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The offseason is hard for fans of any sport, so it’s no surprise when people attack the preseason like predators taking down their prey. Games are analyzed, and predictions are made about what can be expected from each team in the regular season. Hockey, of course, is no different, and as we bring the 2015 preseason to a close, we have no shortage of discussions on the subject.
Unfortunately, we often engage in the wrong types of conversations when it comes to preseason action. Historically, the preseason is a very poor indicator of regular season performance, so using these handful of games to predict the success or challenges a team will face is unwise.
A common assertion is that a team’s inability to score in the preseason foretells of problems with offensive production in the regular season. An analysis of eight of the past 10 NHL seasons* indicates that this assertion is not accurate. In looking at the average Goals For per game (GF/G) of the President’s Trophy Winner, the Stanley Cup Champions, the team placing last in the league, and the Colorado Avalanche, we see that there is little evidence of a correlation between goals scored in the preseason and those scored in the regular season.
If preseason scoring was indicative of regular season scoring, we’d see similar patterns between the two across the seasons. However, the data is far from that, and not just for one or two teams. Consistently across the best and worst teams of the league, we see few if any patterns or parallels.
In fact, the scoring for last place teams is significantly inverted in that high scoring during the preseason was followed by a lack of scoring in the regular season in a number of years.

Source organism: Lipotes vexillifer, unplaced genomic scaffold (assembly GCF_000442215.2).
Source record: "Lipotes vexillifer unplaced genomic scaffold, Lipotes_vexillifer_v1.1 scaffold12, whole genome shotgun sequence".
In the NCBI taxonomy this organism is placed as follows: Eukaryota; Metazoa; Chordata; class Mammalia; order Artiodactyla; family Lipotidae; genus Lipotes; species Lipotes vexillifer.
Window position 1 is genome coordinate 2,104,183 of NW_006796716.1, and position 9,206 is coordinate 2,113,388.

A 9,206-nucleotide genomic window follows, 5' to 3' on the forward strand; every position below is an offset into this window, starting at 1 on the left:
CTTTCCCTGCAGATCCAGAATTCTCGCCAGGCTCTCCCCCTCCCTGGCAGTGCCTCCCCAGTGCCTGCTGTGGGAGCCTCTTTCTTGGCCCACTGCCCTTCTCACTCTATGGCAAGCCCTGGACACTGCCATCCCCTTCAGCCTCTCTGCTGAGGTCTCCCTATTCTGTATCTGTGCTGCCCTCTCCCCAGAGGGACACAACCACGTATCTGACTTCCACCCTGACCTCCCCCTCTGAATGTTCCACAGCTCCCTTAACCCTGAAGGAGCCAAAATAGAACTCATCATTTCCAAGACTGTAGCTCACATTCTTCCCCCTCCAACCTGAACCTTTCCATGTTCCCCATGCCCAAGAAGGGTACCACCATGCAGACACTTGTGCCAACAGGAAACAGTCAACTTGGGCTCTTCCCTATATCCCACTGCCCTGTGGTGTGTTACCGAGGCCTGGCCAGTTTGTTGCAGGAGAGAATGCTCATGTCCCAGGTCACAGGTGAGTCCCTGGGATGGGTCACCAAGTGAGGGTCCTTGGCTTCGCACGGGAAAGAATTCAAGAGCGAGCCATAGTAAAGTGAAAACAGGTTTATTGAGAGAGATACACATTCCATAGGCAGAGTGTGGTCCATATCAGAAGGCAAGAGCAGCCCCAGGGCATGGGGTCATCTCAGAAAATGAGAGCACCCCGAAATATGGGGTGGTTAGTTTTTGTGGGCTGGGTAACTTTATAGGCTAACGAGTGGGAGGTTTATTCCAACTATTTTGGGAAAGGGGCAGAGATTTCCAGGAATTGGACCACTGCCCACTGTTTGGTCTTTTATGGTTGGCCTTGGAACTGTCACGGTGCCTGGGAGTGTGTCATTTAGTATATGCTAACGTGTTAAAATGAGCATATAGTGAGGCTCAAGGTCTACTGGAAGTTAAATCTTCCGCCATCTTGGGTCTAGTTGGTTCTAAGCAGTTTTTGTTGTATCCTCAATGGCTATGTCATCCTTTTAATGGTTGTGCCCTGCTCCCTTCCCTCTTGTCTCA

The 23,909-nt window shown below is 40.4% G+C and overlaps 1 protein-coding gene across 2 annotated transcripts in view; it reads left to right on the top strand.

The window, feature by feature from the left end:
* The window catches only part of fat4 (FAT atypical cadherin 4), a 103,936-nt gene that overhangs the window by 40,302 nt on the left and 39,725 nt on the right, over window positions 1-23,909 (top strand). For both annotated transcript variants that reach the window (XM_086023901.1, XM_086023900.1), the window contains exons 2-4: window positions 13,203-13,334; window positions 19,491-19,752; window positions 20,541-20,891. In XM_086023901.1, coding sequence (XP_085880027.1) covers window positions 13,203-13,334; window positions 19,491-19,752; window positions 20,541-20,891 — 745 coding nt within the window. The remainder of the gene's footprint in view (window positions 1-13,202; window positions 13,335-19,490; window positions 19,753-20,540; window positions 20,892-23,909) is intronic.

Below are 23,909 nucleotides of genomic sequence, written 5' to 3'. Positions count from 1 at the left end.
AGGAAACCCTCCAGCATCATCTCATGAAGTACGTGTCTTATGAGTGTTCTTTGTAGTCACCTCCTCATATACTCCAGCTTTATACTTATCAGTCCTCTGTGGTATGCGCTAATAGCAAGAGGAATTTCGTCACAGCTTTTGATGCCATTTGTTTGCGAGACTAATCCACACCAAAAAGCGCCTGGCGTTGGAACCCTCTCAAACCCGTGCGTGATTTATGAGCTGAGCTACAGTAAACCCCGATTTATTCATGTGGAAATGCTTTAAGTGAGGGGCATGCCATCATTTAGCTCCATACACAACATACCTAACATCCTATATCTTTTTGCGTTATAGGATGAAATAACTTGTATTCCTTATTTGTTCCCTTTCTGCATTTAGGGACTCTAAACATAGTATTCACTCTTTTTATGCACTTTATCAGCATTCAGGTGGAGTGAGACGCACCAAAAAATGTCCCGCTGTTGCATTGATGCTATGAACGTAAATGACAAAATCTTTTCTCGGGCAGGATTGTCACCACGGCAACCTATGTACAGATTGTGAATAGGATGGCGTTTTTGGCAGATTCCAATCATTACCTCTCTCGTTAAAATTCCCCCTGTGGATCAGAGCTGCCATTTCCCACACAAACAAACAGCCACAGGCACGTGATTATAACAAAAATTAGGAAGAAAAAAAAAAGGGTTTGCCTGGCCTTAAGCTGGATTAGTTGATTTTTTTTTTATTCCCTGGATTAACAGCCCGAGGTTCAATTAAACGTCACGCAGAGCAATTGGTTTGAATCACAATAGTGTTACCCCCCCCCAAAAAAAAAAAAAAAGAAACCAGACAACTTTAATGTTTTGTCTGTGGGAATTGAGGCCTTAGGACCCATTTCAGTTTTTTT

This lack of predictive relationships can also be seen in win records. Consider the pre and regular season records of the same four team categories.
Again, we see that what happens in the preseason does not offer a clear indication about what can be expected in the regular season. A team’s wins prior to opening night yield little information about how many wins the team will get later on.
So if looking at a team’s success—or lack thereof—in the preseason does not provide a glimpse into what the regular season has to hold, what type of analysis can be done?
The preseason is ripe with opportunities to analyze individual players and coaches’ decisions. How is Player X adjusting to his new team? What line combinations are developing chemistry? Which group of players is the coach using for special teams, and how are they performing?
The heart of the problem with looking at team performance as a whole is that preseason teams are in flux. Not only are rosters changing as players are sent down to feeder teams and released from professional try out contracts, coaches are tinkering with positions, linemates and pairings in order to see what works and what doesn’t. In addition, competition between teams might be quite lopsided. A team that closely resembles an opening night roster could very well face off against a team filled with mostly AHL talent.
These details contribute to the trends illustrated above: preseason performance is often wildly different from regular season statistics, all of which makes the practice of using the preseason to predict a team’s regular season success misguided and of little value.
* 2012-2013 and 2006-2007 were not included due to a lack of data